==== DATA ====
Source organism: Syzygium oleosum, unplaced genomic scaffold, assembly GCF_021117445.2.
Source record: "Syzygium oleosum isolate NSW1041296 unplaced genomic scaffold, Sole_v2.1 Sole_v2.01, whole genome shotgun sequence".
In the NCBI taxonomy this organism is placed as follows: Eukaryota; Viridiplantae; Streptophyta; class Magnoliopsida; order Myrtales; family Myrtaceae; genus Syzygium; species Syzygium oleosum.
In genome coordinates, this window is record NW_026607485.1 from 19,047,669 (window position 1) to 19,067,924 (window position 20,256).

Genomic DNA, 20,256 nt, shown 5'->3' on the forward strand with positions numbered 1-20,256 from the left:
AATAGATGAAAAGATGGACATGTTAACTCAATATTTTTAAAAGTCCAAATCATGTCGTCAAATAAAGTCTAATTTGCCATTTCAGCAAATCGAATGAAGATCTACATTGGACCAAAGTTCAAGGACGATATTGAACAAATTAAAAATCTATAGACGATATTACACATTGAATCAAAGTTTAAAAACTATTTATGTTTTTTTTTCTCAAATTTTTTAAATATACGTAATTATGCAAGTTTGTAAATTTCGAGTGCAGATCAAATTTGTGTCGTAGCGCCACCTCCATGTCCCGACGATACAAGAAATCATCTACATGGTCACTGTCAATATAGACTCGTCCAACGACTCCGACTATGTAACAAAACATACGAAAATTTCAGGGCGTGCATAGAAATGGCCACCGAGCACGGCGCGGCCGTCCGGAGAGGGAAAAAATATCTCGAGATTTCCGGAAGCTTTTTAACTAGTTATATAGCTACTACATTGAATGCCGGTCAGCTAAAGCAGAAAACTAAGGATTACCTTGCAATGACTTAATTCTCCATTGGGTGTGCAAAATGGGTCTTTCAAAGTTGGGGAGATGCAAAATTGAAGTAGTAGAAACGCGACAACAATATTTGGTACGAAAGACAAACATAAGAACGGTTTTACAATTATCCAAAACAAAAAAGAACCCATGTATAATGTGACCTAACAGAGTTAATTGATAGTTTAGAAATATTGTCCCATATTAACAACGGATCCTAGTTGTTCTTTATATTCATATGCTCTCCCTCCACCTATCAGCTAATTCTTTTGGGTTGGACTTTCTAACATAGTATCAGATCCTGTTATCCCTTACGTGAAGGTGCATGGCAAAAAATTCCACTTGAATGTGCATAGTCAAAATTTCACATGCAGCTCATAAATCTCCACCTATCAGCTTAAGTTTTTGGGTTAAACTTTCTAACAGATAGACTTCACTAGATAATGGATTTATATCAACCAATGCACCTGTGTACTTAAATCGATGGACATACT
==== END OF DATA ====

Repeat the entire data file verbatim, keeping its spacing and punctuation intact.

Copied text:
Source organism: Syzygium oleosum, unplaced genomic scaffold, assembly GCF_021117445.2.
Source record: "Syzygium oleosum isolate NSW1041296 unplaced genomic scaffold, Sole_v2.1 Sole_v2.01, whole genome shotgun sequence".
In the NCBI taxonomy this organism is placed as follows: Eukaryota; Viridiplantae; Streptophyta; class Magnoliopsida; order Myrtales; family Myrtaceae; genus Syzygium; species Syzygium oleosum.
In genome coordinates, this window is record NW_026607485.1 from 19,047,669 (window position 1) to 19,067,924 (window position 20,256).

Genomic DNA, 20,256 nt, shown 5'->3' on the forward strand with positions numbered 1-20,256 from the left:
AATAGATGAAAAGATGGACATGTTAACTCAATATTTTTAAAAGTCCAAATCATGTCGTCAAATAAAGTCTAATTTGCCATTTCAGCAAATCGAATGAAGATCTACATTGGACCAAAGTTCAAGGACGATATTGAACAAATTAAAAATCTATAGACGATATTACACATTGAATCAAAGTTTAAAAACTATTTATGTTTTTTTTTCTCAAATTTTTTAAATATACGTAATTATGCAAGTTTGTAAATTTCGAGTGCAGATCAAATTTGTGTCGTAGCGCCACCTCCATGTCCCGACGATACAAGAAATCATCTACATGGTCACTGTCAATATAGACTCGTCCAACGACTCCGACTATGTAACAAAACATACGAAAATTTCAGGGCGTGCATAGAAATGGCCACCGAGCACGGCGCGGCCGTCCGGAGAGGGAAAAAATATCTCGAGATTTCCGGAAGCTTTTTAACTAGTTATATAGCTACTACATTGAATGCCGGTCAGCTAAAGCAGAAAACTAAGGATTACCTTGCAATGACTTAATTCTCCATTGGGTGTGCAAAATGGGTCTTTCAAAGTTGGGGAGATGCAAAATTGAAGTAGTAGAAACGCGACAACAATATTTGGTACGAAAGACAAACATAAGAACGGTTTTACAATTATCCAAAACAAAAAAGAACCCATGTATAATGTGACCTAACAGAGTTAATTGATAGTTTAGAAATATTGTCCCATATTAACAACGGATCCTAGTTGTTCTTTATATTCATATGCTCTCCCTCCACCTATCAGCTAATTCTTTTGGGTTGGACTTTCTAACATAGTATCAGATCCTGTTATCCCTTACGTGAAGGTGCATGGCAAAAAATTCCACTTGAATGTGCATAGTCAAAATTTCACATGCAGCTCATAAATCTCCACCTATCAGCTTAAGTTTTTGGGTTAAACTTTCTAACAGATAGACTTCACTAGATAATGGATTTATATCAACCAATGCACCTGTGTACTTAAATCGATGGACATACT